*112 DeLong's activities were then curtailed for a considerable period. During this period, and until January 1951, Lucas was paid $400 a month on a standby basis when he resumed his activities and his full salary.

In the meantime, in September 1950, DeLong had constructed a drill barge for the Magnolia Oil Company with Pointer air jacks to operate the caissons. The barge was satisfactorily tested. In January 1951 Colonel DeLong, through DeLong Engineering and Construction Company, another of plaintiff's predecessors, sought a contract for the design, engineering and installation of a dock at the secret jet bomber base at Thule, Greenland. This was to be installed by the DeLong system of jacking a floating platform above the water on caissons resting on the bottom and using it as a permanent dock installation.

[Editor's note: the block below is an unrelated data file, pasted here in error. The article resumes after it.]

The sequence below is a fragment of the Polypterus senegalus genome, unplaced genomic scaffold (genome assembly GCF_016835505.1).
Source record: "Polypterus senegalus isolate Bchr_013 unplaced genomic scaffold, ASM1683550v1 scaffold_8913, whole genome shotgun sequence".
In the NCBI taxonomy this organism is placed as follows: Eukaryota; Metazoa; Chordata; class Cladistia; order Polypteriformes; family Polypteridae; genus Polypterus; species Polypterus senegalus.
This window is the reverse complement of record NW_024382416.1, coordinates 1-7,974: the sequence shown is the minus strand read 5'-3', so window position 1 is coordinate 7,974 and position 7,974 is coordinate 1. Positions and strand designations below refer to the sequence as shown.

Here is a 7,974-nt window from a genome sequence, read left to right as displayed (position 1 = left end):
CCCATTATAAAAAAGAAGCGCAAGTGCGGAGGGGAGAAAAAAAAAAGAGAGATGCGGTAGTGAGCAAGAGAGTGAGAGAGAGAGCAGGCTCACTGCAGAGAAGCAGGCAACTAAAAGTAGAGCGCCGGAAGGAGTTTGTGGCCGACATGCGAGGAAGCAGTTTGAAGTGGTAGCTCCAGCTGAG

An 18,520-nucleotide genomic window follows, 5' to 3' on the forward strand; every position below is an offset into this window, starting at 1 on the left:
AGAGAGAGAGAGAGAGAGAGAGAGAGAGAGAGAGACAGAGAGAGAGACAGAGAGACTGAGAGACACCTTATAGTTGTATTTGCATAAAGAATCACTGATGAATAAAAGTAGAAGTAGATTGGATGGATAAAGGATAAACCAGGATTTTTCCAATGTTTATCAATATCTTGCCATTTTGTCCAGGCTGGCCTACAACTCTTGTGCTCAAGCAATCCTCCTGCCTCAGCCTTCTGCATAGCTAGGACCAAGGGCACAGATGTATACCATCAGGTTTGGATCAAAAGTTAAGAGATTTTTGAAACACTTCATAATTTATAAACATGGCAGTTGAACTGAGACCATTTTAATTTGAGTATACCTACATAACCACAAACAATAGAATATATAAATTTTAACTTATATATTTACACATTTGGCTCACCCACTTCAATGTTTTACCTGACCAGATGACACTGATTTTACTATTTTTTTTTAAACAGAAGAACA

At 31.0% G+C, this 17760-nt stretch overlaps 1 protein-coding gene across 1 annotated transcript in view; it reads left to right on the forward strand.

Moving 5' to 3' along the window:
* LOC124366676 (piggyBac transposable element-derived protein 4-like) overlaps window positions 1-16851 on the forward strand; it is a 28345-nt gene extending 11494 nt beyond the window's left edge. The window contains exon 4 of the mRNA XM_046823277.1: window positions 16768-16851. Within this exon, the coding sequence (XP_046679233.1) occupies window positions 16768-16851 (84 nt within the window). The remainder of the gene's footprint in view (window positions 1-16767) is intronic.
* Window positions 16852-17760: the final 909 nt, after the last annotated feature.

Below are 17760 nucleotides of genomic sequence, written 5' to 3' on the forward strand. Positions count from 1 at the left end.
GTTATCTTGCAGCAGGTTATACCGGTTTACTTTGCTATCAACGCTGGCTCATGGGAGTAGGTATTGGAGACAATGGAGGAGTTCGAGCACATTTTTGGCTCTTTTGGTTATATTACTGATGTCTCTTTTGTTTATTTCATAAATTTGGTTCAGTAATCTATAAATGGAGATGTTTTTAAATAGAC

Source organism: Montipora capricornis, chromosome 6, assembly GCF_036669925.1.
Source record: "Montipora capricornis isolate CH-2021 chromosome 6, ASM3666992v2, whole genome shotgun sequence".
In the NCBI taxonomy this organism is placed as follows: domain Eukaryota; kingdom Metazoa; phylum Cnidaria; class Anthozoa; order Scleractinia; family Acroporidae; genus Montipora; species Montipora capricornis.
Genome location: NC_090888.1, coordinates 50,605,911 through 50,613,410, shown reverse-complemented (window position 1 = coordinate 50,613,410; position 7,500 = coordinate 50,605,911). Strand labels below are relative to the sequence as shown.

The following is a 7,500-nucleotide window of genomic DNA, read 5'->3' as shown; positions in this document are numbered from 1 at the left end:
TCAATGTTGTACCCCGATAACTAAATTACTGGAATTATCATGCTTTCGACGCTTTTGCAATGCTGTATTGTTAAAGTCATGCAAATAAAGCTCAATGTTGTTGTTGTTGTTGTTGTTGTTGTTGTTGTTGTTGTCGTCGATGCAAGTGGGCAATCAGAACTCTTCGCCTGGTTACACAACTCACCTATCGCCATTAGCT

Demonstrations of the operation of the Magnolia barge were successfully conducted at Orange, Texas. They were attended by Army officials, the prime contractor at the Thule base, and oil company representatives. The DeLong organization obtained the Thule dock installation contract from the Army at a contract price of $3,100,000.

Lucas conducted these tests on behalf of DeLong and worked closely with Suderow and Tate, other DeLong engineers in the development and design of the jacking mechanisms, barges and docks for the Greenland job and the final testing of this equipment. In July 1951 Lucas was directing the operation of the jacking mechanisms at Thule, Greenland, where the dock was being installed. The dock was raised on caissons by the DeLong system and installed in thirty days with a crew of twenty-three men. It was estimated that conventional methods of installation would have required six months and a crew of two hundred.